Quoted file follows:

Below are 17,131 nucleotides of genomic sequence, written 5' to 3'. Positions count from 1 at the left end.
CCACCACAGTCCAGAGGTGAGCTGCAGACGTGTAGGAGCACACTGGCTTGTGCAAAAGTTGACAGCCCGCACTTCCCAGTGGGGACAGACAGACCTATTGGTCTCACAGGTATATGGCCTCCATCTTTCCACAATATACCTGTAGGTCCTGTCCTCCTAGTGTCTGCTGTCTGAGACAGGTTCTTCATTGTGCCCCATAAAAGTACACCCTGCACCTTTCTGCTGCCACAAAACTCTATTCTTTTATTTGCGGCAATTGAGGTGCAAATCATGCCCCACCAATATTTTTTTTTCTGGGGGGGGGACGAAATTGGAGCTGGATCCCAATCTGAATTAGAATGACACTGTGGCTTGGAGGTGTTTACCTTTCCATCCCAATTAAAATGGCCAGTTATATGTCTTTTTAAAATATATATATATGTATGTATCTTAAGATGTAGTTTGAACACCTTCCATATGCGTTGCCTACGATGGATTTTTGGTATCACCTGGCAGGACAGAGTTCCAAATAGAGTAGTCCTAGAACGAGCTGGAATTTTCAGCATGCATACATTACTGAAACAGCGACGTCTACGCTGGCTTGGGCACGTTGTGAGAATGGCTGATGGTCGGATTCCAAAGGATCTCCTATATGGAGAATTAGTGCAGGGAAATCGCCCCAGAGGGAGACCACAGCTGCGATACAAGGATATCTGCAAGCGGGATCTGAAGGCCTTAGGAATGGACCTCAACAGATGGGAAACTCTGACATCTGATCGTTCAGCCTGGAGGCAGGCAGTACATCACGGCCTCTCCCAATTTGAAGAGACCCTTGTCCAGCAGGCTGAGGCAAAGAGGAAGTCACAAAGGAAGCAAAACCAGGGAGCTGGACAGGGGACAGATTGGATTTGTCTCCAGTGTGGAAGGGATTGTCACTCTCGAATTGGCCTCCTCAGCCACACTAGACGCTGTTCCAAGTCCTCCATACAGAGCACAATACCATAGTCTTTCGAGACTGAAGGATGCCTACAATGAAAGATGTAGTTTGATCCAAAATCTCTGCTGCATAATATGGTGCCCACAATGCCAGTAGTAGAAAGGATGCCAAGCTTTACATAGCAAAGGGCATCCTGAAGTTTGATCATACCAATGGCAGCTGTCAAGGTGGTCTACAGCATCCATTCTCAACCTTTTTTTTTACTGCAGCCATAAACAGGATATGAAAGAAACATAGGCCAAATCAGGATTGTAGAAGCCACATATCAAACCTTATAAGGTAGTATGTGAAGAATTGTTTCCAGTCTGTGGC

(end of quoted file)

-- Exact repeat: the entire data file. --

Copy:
Below are 17,131 nucleotides of genomic sequence, written 5' to 3'. Positions count from 1 at the left end.
CCACCACAGTCCAGAGGTGAGCTGCAGACGTGTAGGAGCACACTGGCTTGTGCAAAAGTTGACAGCCCGCACTTCCCAGTGGGGACAGACAGACCTATTGGTCTCACAGGTATATGGCCTCCATCTTTCCACAATATACCTGTAGGTCCTGTCCTCCTAGTGTCTGCTGTCTGAGACAGGTTCTTCATTGTGCCCCATAAAAGTACACCCTGCACCTTTCTGCTGCCACAAAACTCTATTCTTTTATTTGCGGCAATTGAGGTGCAAATCATGCCCCACCAATATTTTTTTTTCTGGGGGGGGGACGAAATTGGAGCTGGATCCCAATCTGAATTAGAATGACACTGTGGCTTGGAGGTGTTTACCTTTCCATCCCAATTAAAATGGCCAGTTATATGTCTTTTTAAAATATATATATATGTATGTATCTTAAGATGTAGTTTGAACACCTTCCATATGCGTTGCCTACGATGGATTTTTGGTATCACCTGGCAGGACAGAGTTCCAAATAGAGTAGTCCTAGAACGAGCTGGAATTTTCAGCATGCATACATTACTGAAACAGCGACGTCTACGCTGGCTTGGGCACGTTGTGAGAATGGCTGATGGTCGGATTCCAAAGGATCTCCTATATGGAGAATTAGTGCAGGGAAATCGCCCCAGAGGGAGACCACAGCTGCGATACAAGGATATCTGCAAGCGGGATCTGAAGGCCTTAGGAATGGACCTCAACAGATGGGAAACTCTGACATCTGATCGTTCAGCCTGGAGGCAGGCAGTACATCACGGCCTCTCCCAATTTGAAGAGACCCTTGTCCAGCAGGCTGAGGCAAAGAGGAAGTCACAAAGGAAGCAAAACCAGGGAGCTGGACAGGGGACAGATTGGATTTGTCTCCAGTGTGGAAGGGATTGTCACTCTCGAATTGGCCTCCTCAGCCACACTAGACGCTGTTCCAAGTCCTCCATACAGAGCACAATACCATAGTCTTTCGAGACTGAAGGATGCCTACAATGAAAGATGTAGTTTGATCCAAAATCTCTGCTGCATAATATGGTGCCCACAATGCCAGTAGTAGAAAGGATGCCAAGCTTTACATAGCAAAGGGCATCCTGAAGTTTGATCATACCAATGGCAGCTGTCAAGGTGGTCTACAGCATCCATTCTCAACCTTTTTTTTTACTGCAGCCATAAACAGGATATGAAAGAAACATAGGCCAAATCAGGATTGTAGAAGCCACATATCAAACCTTATAAGGTAGTATGTGAAGAATTGTTTCCAGTCTGTGGC